• TLI31418 - Certificate III in Rail Driving
    • TLI33213 - Certificate III in Terminal Train Driving
    • TLI42613 - Certificate IV in Train Driving
    • TLI42615 - Certificate IV in Train Driving.

This includes superseded qualifications and training packages.

Data covers a range of selected student and training characteristics in the following categories and years:

  • 2015 to 2019 program enrolments
  • 2015 to 2019 subject enrolments
  • 2015 to 2019 program completions.

Total VET students and courses data is reported for the calendar year. Program enrolments are the qualifications, courses and skill-sets in which students are enrolled in a given period. For students enrolled in multiple programs, all programs are counted. Program completion indicates that a student has completed a structured and integrated program of education or training. Location data uses student residence. Subject enrolment is registration of a student at a training delivery location for the purpose of undertaking a module, unit of competency or subject. For more information on the terms and definitions, please refer to the Total VET students and courses: terms and definitions document.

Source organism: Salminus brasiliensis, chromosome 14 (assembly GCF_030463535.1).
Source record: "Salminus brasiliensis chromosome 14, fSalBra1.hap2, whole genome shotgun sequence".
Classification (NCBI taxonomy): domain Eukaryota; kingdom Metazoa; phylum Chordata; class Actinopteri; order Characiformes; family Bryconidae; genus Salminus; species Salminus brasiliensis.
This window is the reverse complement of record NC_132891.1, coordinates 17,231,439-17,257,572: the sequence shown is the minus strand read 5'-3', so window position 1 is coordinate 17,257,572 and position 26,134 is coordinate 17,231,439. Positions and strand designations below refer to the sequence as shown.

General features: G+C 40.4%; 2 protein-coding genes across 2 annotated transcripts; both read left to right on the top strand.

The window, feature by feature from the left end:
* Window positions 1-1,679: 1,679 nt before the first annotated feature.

Low counts (less than 5) are not reported to protect client confidentiality.

Percentages are rounded to one decimal place. This can lead to situations where the total sum of proportions in a chart may not add up to exactly 100%.

TLI Transport and Logistics Training Package apprentice and trainee data has been extracted from the National Apprentice and Trainee Collection, including:

  • 2010 to 2019 commencements
  • 2010 to 2019 completions
  • 2019 apprentices and trainees in-training October to December 2019 collection, by qualification and state and territory of data submitter.

Priority skills data have been extracted from the Rail IRC’s 2019 Skills Forecast.

Job vacancy data have been extracted from Burning Glass Technologies 2020, Labor Insight Real-time Labor Market Information Tool, Burning Glass Technologies, Boston, viewed July 2020, https://www.burning-glass.com.

Data shown represent most requested generic skills, occupations and employers according to internet job postings in Australia between July 2016 and June 2020 filtered by ANZSIC and ANZSCO classification levels listed below.

  • Generic skills / Occupations
    • ANZSCO major groups excluding Community and Personal Service Workers, Managers, Professionals, Sales Workers, Clerical and Administrative Workers
    • 47 Rail Transport.
  • Employers
    • 312999 Building and Engineering Technicians nec
    • 341111 Electrician (General)
    • 731311 Train Driver
    • 811211 Commercial Cleaner
    • 312911 Maintenance Planner
    • 47 Rail Transport.
Updated: 25 Sep 2020